The Good Shepherd Laundry at Sundays Well, Cork, Ireland. (Photo by Fiona Ward)

Between 1922 and 1996, over 10,000 Irish girls and women, specifically unmarried mothers, and those considered promiscuous, sexually abused, and/or a burden to their families or the state, were imprisoned and subjected to forced labor in Ireland’s Magdalene Laundries.

Originating in Ireland in the 18th century, and operated by female religious organizations with government consent from the mid-19th century onwards, the secretive, commercial laundry facilities, named for the reformed Biblical sinner, Mary Magdalene, were a generally accepted social institution in the absence of an effective social welfare system.

Though originally devised as places of refuge, the Laundries’ initial objective to “protect, reform, and rehabilitate” devolved to a regimen of cruel, psychological, and physical maltreatment of the incarcerated women and young girls.  By the early 20th century, the Laundries were a means to preserve the patriarchal-driven social order, and were propelled by Ireland’s historically conservative sexual values.

James Smith

James Smith (Photo by Lee Pellegrini)

Shrouded in secrecy, the abusive system went largely unchallenged until 1992 when the Sisters of Our Lady of Charity decided to pay its debts by selling some of its land at their High Park, Drumcondra convent, and properly petitioned Dublin officials to exhume, cremate, and re-inter the bodies of 133 former Magdalene women buried there. But the exhumation unearthed an additional 22 human remains, scores of the women were unrecorded, and many more had missing death certificates, while others were mis-identified on headstones subsequently erected at Dublin’s Glasnevin Cemetery. A startled community demanded an investigation, transforming an open secret to front-page news.

Utilizing the Irish government’s 2013 inquiry, as well as state records and survivors’ witness testimonies, a new book, Ireland and the Magdalene Laundries: A campaign for justice, not only provides a detailed account of life behind the asylums’ secluded walls since the establishment of the Irish Free State in 1922, but explores academic and survivor activism; the Irish government’s evasive response to the Inter-Departmental Committee investigation (also known as the McAleese report), and the formation of the volunteer-driven survivor advocacy group, Justice for Magdalenes (JFM), which continues to fight for restorative justice today.

The volume is co-authored by James M. Smith, an associate professor in BC’s English Department and the Irish Studies Program, and author of the 2007 book Ireland’s Magdalen Laundries and the Nation's Architecture of Containment.

Smith’s collaborators include Claire McGettrick, an Irish Research Council scholar at the School of Sociology at University College Dublin (UCD); Katherine O’Donnell, M.A. '91, an associate professor, UCD School of Philosophy; Maeve O’Rourke, a lecturer in law at the Irish Centre for Human Rights, National University of Ireland, Galway; and Mari Steed, born in the Bessborough Mother and Baby Home in County Cork, whose mother lived in a Magdalen Laundry, and one of more than 2,000 children exported—at age two—from Ireland for adoption in the U.S.

Ireland and the Magdalene Laundries book cover

Smith shared that after reading his first book, Catherine Whelan, an elderly, Boston-based survivor of the Laundries, called him in 2008, and shared her story, then challenged him to do something about it.  That call, he said, ignited JFM’s political campaign that launched in 2009; Ireland and the Magdalene Laundries explains what happened next.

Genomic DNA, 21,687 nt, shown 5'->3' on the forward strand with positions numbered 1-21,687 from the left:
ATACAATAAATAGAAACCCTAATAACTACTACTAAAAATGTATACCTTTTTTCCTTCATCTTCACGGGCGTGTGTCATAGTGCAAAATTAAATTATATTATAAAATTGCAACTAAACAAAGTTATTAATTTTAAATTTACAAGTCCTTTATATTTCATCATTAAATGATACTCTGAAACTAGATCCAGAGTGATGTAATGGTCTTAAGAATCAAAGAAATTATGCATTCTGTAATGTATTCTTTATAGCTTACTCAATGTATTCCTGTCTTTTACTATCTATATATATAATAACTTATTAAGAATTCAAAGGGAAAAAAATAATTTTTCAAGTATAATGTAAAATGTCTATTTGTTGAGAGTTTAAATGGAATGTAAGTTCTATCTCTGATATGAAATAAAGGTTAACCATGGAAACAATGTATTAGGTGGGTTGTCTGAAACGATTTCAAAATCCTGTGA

“We document how the Irish State continues to elude its responsibilities -- not just to survivors -- but in providing a truthful account of what happened,” said Smith. “It reveals the fundamental flaws in the state's investigation and ensuing ex-gratia redress scheme. Many of the same state tactics are in evidence again following the recent publication of the Mother and Baby Homes Commission report.  Accountability, access to records and truth-telling remain elusive goals for so many survivors and their families.”

Co-authors and fellow adoptees Steed and McGettrick, along with adoptee Angela Newsome, founded JFM in 2003, which became Justice for Magdalenes Research in 2013.  Its primary mission is to advance public knowledge and research into the Magdalene Laundries.  

“This little mustard seed soon grew into an incredibly powerful thorn in the Irish government’s side in demanding justice for all victims and survivors of the Magdalene laundries,” said Steed in the book’s foreword.  “This story is about what survivors and victims endured and continue to endure…and how important it is that our story be affixed to the national narrative.”   

Two years after JFM brought a case before the UN Committee Against Torture in Geneva, the state issued an official apology in 2013, and a $68-million compensation fund for survivors was established by the Irish government, but the religious orders that operated the Laundries refused politicians’ invitations to contribute.  Over 800 women now benefit from the scheme.

“The campaign for justice for the girls and women incarcerated in Magdalene laundries is one of the greatest acts of truth-telling in the recent history of Ireland,” said book reviewer Fintan O’Toole, a columnist for The Irish Times and Orwell Prize winner. “In helping the survivors to reclaim their dignity, this indispensable book also helps the rest of us to reclaim the true meaning of shared citizenship and common humanity.”

Phil Gloudemans | University Communications | July 2021